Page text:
Replacement Doors And Windows

Replacement Stick-on (Candy-Box) Doors

    The mid-1900s illuminated cardboard Christmas "putz" houses that most Depression-era and Baby-Boomer kids grew up with were not the first putz houses. In fact they were preceded by tiny cardboard candy boxes shaped like houses. Unlike the later illuminated houses, which had the doors glued inside openings so that they could glow when the house was lit, the doors on the old candy boxes were simply glued onto the side or end of a house. And more often than not, instead of using separate graphics for the windows, the Japanese manufacturers simply cut apart the doors to get window shapes.

    The late "Papa" Ted Althof loved helping folks restore old putz houses of all eras. So he had replacements for the most common candy-box doors developed, along with the Cellophane Replacement Windows and the lighted-era Printed Doors and Windows that he offered to his readers.

    Through a special arrangment with Ted's supplier, we are now able to offer the same "stick-on" doors that Ted offered, professionally printed on 100-year-old paper.

    About Pricing - Thankful for this opportunity to carry on Ted's tradition of authenticity and care, we want to continue making these doors and windows available as reasonably as possible. All of the doors on this page cost the same amount; from $1 to .40 each, depending on quantity. Please check the Order Form for details, as well as a list of product IDs you can use to keep track as you shop.

    And, please contact me if you have any questions or concerns.

    Note: To make the graphics big enough to see, we have made all the pictures about the same size. You can click on each picture to see a blowup, but those are about the same size, too. Please measure the place where the door is supposed to be on your house carefully and pay close attention to the measurements in each description when placing an order.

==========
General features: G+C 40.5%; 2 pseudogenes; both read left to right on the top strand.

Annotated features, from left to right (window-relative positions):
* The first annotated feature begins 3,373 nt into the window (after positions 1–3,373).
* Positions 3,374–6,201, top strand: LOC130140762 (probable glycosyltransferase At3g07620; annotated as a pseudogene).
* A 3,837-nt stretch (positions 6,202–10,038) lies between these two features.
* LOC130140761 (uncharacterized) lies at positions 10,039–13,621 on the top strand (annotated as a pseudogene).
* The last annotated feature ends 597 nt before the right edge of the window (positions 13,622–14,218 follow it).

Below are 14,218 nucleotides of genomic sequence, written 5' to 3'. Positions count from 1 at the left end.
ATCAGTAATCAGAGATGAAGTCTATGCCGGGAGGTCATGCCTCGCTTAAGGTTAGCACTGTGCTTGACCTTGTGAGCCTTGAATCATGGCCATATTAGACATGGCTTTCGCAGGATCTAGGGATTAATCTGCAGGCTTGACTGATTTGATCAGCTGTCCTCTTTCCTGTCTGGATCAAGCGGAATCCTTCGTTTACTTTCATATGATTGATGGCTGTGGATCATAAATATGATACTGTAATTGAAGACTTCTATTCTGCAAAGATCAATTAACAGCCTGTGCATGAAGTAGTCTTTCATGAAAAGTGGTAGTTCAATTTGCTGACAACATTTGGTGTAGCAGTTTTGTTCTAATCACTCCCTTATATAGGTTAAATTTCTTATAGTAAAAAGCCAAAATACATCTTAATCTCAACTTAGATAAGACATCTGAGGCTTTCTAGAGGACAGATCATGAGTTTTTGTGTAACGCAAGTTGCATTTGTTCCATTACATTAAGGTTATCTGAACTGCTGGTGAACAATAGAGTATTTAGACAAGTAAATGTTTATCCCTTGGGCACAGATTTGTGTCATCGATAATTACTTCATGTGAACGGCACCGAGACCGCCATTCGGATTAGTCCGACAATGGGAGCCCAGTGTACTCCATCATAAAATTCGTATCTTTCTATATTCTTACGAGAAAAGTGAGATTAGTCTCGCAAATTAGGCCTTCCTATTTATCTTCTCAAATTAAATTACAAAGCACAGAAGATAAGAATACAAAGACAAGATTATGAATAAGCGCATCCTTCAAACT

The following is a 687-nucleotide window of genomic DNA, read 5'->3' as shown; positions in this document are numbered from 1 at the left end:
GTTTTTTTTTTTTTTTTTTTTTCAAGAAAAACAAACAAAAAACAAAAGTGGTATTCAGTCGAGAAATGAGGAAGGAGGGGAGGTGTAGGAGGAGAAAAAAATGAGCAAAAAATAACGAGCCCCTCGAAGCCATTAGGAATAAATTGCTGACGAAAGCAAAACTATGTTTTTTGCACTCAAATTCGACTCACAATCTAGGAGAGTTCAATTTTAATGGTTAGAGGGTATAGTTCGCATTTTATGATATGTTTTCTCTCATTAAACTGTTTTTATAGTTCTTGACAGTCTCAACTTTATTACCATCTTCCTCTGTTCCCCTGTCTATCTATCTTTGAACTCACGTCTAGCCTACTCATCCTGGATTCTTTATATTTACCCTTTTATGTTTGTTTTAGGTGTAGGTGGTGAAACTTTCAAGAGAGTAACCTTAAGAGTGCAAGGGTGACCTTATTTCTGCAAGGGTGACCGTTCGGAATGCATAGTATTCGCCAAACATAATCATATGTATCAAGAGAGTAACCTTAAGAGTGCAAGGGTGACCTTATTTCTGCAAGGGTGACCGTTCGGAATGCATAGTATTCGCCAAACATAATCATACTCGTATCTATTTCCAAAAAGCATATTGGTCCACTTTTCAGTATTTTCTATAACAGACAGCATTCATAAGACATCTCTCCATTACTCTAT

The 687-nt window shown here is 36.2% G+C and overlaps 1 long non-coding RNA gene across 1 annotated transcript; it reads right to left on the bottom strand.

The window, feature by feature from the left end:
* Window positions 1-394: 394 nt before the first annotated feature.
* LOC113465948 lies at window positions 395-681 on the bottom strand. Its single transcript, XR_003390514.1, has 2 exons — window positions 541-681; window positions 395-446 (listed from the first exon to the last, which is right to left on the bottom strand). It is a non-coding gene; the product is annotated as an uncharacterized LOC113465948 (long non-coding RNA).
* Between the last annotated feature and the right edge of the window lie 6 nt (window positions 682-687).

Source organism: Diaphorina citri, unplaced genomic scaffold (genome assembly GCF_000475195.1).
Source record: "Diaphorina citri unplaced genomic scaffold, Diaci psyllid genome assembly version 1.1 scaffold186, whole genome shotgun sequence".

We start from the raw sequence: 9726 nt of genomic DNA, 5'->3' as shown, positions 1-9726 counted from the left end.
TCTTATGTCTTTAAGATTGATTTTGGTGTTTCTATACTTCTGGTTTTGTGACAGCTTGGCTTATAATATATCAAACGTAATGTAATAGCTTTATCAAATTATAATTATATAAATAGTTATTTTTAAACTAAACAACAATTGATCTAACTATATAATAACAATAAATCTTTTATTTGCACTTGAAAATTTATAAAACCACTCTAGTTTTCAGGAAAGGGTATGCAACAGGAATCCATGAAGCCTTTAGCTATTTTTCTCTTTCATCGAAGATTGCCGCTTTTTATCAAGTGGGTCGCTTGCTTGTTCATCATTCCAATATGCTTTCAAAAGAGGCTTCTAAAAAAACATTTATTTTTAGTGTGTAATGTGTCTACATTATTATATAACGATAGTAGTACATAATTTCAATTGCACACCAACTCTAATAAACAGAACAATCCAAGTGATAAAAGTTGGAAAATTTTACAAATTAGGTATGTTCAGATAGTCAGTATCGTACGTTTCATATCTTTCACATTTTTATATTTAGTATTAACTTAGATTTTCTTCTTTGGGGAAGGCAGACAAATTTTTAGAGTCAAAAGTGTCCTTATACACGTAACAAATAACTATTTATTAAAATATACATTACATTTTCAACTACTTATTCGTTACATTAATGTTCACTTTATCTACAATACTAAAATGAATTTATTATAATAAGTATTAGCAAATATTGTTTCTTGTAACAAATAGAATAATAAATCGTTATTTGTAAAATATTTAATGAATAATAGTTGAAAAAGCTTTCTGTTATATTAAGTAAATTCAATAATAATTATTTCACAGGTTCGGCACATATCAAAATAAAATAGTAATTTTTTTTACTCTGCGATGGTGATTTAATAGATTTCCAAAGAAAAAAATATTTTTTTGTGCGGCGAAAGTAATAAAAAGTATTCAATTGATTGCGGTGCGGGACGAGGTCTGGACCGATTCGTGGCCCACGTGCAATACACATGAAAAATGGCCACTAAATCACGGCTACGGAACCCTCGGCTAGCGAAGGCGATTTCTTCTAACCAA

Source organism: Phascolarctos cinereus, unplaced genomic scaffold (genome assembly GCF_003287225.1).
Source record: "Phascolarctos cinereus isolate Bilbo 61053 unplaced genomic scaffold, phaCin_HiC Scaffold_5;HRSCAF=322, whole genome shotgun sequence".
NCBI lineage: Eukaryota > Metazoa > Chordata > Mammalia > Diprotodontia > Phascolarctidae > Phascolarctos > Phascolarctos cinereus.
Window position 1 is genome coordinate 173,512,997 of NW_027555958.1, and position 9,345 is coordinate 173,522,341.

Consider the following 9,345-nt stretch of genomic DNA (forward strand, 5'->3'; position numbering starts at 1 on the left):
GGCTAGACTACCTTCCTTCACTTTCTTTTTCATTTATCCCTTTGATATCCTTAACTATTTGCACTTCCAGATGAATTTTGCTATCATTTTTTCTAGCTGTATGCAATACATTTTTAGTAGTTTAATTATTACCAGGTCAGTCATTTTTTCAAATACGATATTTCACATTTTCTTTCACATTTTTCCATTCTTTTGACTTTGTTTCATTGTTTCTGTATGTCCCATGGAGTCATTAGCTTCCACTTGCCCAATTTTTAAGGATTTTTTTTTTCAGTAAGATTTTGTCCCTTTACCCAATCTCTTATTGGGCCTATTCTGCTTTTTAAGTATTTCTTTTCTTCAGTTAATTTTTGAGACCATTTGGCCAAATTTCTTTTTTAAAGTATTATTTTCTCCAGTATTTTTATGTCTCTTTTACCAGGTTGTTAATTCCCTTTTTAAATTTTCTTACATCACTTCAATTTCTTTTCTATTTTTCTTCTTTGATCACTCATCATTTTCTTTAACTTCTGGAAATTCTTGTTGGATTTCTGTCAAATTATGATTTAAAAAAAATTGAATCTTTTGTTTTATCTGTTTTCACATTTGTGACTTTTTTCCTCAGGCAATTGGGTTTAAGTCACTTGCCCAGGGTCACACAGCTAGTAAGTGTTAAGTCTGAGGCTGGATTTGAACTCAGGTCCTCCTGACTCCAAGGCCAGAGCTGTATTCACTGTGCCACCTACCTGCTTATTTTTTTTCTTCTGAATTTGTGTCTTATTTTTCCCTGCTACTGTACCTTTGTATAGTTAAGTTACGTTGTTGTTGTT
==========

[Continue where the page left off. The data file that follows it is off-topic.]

To Quote "Papa" Ted:

    This very rare candy-box castle is undergoing a complete restoration. Notice how it's face just appears and the whole piece comes to life with the addition of it's STICK-ON door and windows.
    christmas castle restored























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    SO-1:
    (Left) Large door in olive.

    SO-1g:
    (Right) Large door in green.--

    Two color variations of the same large door.

    1 3/4 X 15/16" w. black border

    1 5/8 X 13/16" black border trimmed


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    SO-3:

    An often encountered small stick-on window. The Japanese often also trimmed these down in various ways to make smaller square windows.

    1" high X 1/2" wide


    SO-3s: Small version of same.
    13/16" high X 7/16" wide



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    SO-4:

    1 1/4" high X 3/4" wide.




    SO-4s: Small version of same.
    13/16" high X 7/16" wide.







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    SO-2:


    Another arched stick-on window in blue,black and dark orange.

    1" high X 1/2" wide


    SO-2s: Small version of same.
    13/16" high X 7/16" wide



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    PWD-1S:

    Shown here is the small version of PWD-1 a regular prewar door, since this tiny version is very often found used as a stick on and is also found cut into various sections to make smaller doors and windows.

    13/16" high X 7/16" wide






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    In the photos above these are some very tiny houses for which pieces have been trimmed from larger doors to make smaller stick-on doors and tiny windows. Here we have a full PWD-1s, two cut down PWD-1s, and two tiny windows taken from a full sized door such as PWD-1. The largest of this tiny trio from a pair of MULTIS is one inch high. (these are originals.)




    Please contact us if you have any questions. We'd much rather answer questions up-front than try to sort things out after you've gotten the wrong items.